We apply a well-settled standard of review to cases where the trial court has set aside a jury verdict. As we explained in Lane v. Scott, 220 Va. 578, 260 S.E.2d 238 (1979), cert. denied, 446 U.S. 986 (1980), the trial court's authority to set aside a jury verdict

"can only be exercised where the verdict is plainly wrong or without credible evidence to support it. If there is a conflict in the testimony on a material point, or if reasonable [persons] may differ in their Conclusions of fact to be drawn from the evidence, or if the Conclusion is dependent on the weight to be given the testimony, the trial Judge cannot substitute his Conclusion for that of the jury merely because he would have voted for a different verdict if he had been on the jury." Id. at 581, 260 S.E.2d at 240 (citation omitted).

Further, in considering the evidence, we give the recipient of the verdict the benefit of all substantial conflicts in the evidence and all reasonable inferences that may be drawn from the evidence. Henderson v. Gay, 245 Va. 478, 481, 429 S.E.2d 14, 16 (1993); Fobbs v. Webb Building Ltd. Partnership, 232 Va. 227, 230, 349 S.E.2d 355, 357 (1986); T.M. Graves Const., Inc. v. Nat'l Cellulose Corp., 226 Va. 164, 169-70, 306 S.E.2d 898, 901 (1983).

With regard to the dispositive issue in this case, "[w]e have said that a real estate broker is the procuring cause of a sale when it has `originated or caused a series of events which, without break in their continuity, result in the accomplishment of the prime object of [its] employment, which is, usually, to procure a purchaser ready, willing and able to buy on the owner's terms.'" Edmonds v. Coldwell Banker Residential Real Estate Services, Inc., 237 Va. 428, 432, 377 S.E.2d 443, 445 (1989) (quoting Ford v. Gibson, 191 Va. 96, 103, 59 S.E.2d 867, 870 (1950)). Thus, under a "general contract" of employment, as distinguished from a "special contract," the broker is entitled to its commission from the owner when the broker produces a purchaser ready, willing, and able to buy the property on the owner's terms regardless of whether the sale is ultimately consummated. See Kuga v. Chang, 241 Va. 179, 182-83, 399 S.E.2d 816, 818 (1991); Kingsland Land Corp. v. Lange, 191 Va. 256, 261, 60 S.E.2d 872, 874 (1950). In contrast, a special contract imposes conditions upon the broker's right to a commission; for example, "that the commission shall be payable only when the purchase price has been received, or when the contract for the purchase has been executed." Parker v. West, 191 Va. 710, 714, 62 S.E.2d 862, 864 (1951).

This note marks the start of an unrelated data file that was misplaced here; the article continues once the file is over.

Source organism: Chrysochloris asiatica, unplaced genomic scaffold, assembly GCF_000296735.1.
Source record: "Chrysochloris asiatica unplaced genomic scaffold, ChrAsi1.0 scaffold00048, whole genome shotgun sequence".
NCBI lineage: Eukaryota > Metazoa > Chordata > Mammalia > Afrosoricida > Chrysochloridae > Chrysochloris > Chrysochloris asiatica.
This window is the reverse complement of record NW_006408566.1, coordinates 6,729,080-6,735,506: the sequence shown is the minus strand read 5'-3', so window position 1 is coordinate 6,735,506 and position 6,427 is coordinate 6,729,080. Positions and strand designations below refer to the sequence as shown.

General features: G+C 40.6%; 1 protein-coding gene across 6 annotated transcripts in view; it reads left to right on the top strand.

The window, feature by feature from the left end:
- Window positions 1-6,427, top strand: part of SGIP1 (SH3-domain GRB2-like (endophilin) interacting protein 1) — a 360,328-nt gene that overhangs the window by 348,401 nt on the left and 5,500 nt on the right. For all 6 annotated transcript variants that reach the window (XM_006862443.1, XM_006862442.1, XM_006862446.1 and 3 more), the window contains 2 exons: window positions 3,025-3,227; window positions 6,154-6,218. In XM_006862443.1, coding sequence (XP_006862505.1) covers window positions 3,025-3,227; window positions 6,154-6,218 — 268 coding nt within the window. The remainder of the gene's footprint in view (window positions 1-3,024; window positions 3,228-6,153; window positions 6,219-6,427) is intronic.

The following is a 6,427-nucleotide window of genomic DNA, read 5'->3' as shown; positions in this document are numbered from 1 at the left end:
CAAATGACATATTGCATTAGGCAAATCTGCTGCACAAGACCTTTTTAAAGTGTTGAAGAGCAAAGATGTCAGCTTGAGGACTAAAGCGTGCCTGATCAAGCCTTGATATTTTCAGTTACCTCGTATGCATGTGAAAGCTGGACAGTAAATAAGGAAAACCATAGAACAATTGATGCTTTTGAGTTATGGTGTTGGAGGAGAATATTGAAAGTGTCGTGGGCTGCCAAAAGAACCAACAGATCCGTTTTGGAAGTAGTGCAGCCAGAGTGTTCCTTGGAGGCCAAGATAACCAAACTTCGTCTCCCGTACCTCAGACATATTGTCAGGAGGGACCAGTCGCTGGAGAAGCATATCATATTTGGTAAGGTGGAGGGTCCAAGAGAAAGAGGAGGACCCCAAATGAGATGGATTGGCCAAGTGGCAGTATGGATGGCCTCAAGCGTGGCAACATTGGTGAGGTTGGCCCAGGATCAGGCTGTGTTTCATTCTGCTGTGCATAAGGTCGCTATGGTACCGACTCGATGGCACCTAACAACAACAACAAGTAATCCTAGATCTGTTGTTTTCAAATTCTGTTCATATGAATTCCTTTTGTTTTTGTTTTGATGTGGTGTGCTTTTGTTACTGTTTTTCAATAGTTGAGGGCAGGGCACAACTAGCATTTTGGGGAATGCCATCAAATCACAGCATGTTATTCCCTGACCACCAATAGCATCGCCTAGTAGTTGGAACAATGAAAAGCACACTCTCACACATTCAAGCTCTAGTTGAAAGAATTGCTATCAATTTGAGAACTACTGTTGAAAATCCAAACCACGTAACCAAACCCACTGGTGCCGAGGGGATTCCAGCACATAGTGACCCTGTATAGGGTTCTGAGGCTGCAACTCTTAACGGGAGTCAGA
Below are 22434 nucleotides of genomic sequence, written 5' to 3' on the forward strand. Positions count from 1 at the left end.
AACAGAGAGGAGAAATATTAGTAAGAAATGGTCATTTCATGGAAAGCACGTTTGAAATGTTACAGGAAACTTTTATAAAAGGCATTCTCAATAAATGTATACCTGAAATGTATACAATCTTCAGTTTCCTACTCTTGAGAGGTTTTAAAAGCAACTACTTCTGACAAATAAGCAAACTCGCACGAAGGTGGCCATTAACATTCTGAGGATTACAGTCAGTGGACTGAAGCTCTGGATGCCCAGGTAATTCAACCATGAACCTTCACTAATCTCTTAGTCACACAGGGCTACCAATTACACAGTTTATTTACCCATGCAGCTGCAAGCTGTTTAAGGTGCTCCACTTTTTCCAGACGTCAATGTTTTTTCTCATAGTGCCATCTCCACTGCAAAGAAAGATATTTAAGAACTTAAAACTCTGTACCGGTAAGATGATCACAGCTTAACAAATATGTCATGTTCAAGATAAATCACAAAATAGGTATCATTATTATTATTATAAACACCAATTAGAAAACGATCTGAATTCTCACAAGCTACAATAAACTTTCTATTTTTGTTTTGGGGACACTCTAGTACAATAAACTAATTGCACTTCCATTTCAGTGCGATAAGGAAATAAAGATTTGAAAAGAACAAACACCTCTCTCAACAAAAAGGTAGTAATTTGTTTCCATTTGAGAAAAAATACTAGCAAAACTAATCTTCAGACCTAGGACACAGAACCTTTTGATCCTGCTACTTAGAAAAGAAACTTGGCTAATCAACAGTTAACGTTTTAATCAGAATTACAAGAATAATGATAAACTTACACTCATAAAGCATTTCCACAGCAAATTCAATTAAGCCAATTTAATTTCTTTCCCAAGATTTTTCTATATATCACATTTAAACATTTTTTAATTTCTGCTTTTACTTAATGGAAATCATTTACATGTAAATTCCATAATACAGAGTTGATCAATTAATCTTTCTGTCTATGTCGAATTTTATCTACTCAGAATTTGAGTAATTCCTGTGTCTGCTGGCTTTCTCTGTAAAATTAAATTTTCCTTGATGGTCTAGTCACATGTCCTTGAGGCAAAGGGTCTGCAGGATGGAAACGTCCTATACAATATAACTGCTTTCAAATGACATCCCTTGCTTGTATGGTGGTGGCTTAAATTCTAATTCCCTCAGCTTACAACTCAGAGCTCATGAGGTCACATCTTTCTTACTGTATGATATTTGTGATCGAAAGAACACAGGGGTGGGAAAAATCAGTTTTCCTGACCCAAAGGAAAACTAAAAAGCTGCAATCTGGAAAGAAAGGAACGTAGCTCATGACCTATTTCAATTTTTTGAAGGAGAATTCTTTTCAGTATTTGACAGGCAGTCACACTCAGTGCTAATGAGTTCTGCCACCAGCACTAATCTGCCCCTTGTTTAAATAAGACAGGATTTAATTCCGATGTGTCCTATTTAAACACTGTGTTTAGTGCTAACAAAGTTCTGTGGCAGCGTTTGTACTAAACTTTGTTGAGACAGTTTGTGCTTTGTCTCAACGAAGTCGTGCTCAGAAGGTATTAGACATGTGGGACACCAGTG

FDIC contends that Shalimar's contract with Heritage Savings was a special contract. Because there was no sale by Heritage Savings at the time Heritage Savings failed and RTC was appointed as receiver on October 19, 1990, FDIC further contends that Shalimar could not have been entitled to a sales commission at that time and, thus, under 12 U.S.C. § 1821(e)(3), no liability for any subsequent commission on a future completed sale could accrue to RTC, Heritage Federal, or, ultimately, FDIC.